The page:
Have you already allowed some of your 2015 new year’s resolutions to fall by the wayside? You’re in good company. It can be extraordinarily difficult at times to form new habits and keep them as the new year moves forward. While it isn’t easy to make these changes, they’re great mental tools for bettering ourselves and the lives we lead.
Diet, exercise, read, meditate — there are tons of different things that people want to do more of, and even more things they want to do less of. However, if you happen to be responsible for the productivity of your own team, i.e. if you’re a manager, you might want to consider adding a few of these resolutions to your list. Your staff may thank you.
1. Get rid in the dead weight
As hard as it may be, trimming the fat in your workforce is hugely important for the happiness and satisfaction of the company’s staff and your culture as a whole. Underperforming or “problem” employees are frustrating to those who work hard, and they counterproductively drain resources that could be used to reward real performers.
Now, this isn’t a license to go out and axe every employee that isn’t absolutely crushing it. It’s just a gentle reminder to not let dispassionate, uncaring, or opportunistic employees weigh down the rest of your staff.
2. Look at the big picture
Almost nothing frustrates employees more than a small-minded boss. Despite the fact that you probably feel that you take all important factors into consideration when dealing with most internal matters, your thought process may still be stuck inside the box.
Take the time to really look at the big picture surrounding the decisions and crises you have to deal with on a daily basis. You might even want to consult some your staff to get a more well-rounded perspective. This little bit of extra effort won’t go unnoticed.
3. Give ample feedback
Maintaining an honest, steady stream of communication between the managerial staff and the employees underneath it is one of the most important factors in employee satisfaction. In fact, some of the most reputable HR professionals around have said the same themselves. After all, how can anybody be happy if they don’t know whether they’re doing a good job or not?
Encourage your employees to speak freely with you, within professional bounds, and make a point to feel comfortable doing the same with them.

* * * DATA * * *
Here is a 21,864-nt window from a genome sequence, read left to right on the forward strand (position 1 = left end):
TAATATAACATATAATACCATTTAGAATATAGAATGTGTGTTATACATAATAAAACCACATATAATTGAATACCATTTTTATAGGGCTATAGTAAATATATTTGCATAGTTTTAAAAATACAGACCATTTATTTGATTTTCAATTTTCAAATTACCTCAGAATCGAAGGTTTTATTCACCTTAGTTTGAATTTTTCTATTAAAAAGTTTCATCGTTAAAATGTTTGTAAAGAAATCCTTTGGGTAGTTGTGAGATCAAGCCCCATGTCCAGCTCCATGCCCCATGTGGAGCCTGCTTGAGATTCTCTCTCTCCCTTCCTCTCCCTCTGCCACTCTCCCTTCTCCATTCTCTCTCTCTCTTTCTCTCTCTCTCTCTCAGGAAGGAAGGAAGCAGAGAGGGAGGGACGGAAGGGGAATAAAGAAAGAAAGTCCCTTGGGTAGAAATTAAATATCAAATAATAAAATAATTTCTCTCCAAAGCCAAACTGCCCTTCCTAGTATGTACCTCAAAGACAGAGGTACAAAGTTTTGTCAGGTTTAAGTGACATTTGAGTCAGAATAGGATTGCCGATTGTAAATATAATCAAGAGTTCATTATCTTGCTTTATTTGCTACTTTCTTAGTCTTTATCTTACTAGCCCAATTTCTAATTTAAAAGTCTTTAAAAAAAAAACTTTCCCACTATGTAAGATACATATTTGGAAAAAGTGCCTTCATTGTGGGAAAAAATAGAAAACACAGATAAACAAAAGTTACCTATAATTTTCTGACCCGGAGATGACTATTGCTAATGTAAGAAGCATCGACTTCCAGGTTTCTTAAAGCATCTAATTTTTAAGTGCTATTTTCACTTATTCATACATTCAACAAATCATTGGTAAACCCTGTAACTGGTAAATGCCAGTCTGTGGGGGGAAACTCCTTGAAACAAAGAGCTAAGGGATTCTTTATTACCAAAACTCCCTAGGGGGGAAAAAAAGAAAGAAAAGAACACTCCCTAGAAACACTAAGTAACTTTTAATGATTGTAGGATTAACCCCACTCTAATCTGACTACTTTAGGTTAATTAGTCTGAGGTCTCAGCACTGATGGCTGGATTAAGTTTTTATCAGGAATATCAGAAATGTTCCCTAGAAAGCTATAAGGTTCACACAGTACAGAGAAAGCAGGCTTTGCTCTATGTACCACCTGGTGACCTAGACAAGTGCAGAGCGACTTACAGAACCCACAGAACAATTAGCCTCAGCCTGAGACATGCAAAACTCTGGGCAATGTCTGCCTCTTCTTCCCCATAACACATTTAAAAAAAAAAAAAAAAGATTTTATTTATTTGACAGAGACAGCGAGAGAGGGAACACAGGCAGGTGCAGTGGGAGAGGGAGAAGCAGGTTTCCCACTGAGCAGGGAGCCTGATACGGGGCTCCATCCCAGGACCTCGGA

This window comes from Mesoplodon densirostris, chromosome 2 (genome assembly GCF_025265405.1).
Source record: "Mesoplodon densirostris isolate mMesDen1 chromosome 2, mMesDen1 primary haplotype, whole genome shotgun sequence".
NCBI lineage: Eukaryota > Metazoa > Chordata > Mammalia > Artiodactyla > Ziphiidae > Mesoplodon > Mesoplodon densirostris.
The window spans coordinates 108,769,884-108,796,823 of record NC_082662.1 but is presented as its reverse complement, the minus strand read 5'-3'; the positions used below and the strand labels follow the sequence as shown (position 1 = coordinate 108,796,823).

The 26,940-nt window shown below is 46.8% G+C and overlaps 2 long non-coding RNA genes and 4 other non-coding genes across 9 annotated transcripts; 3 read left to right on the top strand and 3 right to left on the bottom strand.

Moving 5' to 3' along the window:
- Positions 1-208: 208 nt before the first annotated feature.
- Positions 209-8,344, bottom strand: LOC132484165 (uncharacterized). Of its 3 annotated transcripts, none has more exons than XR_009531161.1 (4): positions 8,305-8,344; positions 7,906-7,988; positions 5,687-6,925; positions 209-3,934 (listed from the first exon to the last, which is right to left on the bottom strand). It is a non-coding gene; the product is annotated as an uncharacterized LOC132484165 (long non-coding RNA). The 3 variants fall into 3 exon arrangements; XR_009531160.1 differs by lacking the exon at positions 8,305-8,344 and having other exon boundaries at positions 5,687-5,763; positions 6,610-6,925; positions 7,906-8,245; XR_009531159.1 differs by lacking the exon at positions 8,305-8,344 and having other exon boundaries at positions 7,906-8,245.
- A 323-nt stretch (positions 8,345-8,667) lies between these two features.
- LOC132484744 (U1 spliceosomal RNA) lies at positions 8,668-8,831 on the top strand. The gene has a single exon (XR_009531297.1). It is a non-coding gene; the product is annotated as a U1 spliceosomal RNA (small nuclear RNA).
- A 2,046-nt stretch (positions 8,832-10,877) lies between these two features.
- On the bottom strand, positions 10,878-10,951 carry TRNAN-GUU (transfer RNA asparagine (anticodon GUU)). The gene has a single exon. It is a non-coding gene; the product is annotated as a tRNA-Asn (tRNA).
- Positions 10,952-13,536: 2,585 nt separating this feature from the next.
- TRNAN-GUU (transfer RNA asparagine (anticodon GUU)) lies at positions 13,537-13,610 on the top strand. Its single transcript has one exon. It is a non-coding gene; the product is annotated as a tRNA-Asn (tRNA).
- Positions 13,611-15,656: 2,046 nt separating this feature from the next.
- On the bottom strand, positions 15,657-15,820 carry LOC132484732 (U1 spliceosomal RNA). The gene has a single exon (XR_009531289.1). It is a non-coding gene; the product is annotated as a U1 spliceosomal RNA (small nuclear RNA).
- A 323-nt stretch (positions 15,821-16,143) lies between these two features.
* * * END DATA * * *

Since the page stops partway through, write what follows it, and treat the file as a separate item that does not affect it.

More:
4. Reward hard work
There’s nothing worse than feeling like you work in a thankless job. In fact, if you consider some of the stereotypically worst job industries in the workforce, such as fast food, retail, and manufacturing, they all have one thing in common: they are often totally thankless.
There’s special power in the acknowledgement of hard work, and every manager can wield that power for good. Take the time to thank your employees for the work they do, both verbally and through small rewards. If you can invest a little bit of extra time and capital into your employees, they’re sure to pay you back many fold on the job.
5. Give them something to believe in
Although we’re often put off by cheesy mission statements and archaic company initiatives, alignment between company goals and individual employee values is extremely important.
Be determined to cultivate a strong bond between your employees’ hopes, fears, and dreams and the core values of the company. The power of working together toward a common goal cannot be underestimated.
6. Let them grow
Every employee needs to experience growth and development in their career, no matter how important their responsibilities are seen to be by others. For similar reasons that everybody needs appreciation and recognition, everybody also needs the opportunity to grow and develop within their corporation.
You can give your employees the gift of growth and development in a variety of ways; continuing education, industry seminars, and individualized mentorship are all great options. You may even find that these perks will keep them on your team longer.
7. Question fairness
What’s fair? For something that’s usually touted as a fact of life, fairness seems to be tremendously subjective at times depending on who is deciding what’s fair.
We often get stuck in the dominant paradigm of our company culture, which is why it’s important to take a step back and reevaluate every once in a while. For example, what you may have thought to be a fair wage when your boss implemented it might not feel “fair” at all to the employees who have to live with it daily. In your quest for true fairness and equality, do your best to stay objective, and always advocate for your employees.
Do you have any management resolutions to add to this list? What do you think will help boost morale in 2015? Drop us a line in the comments or give us a shout on Facebook or Twitter to let us know!Comments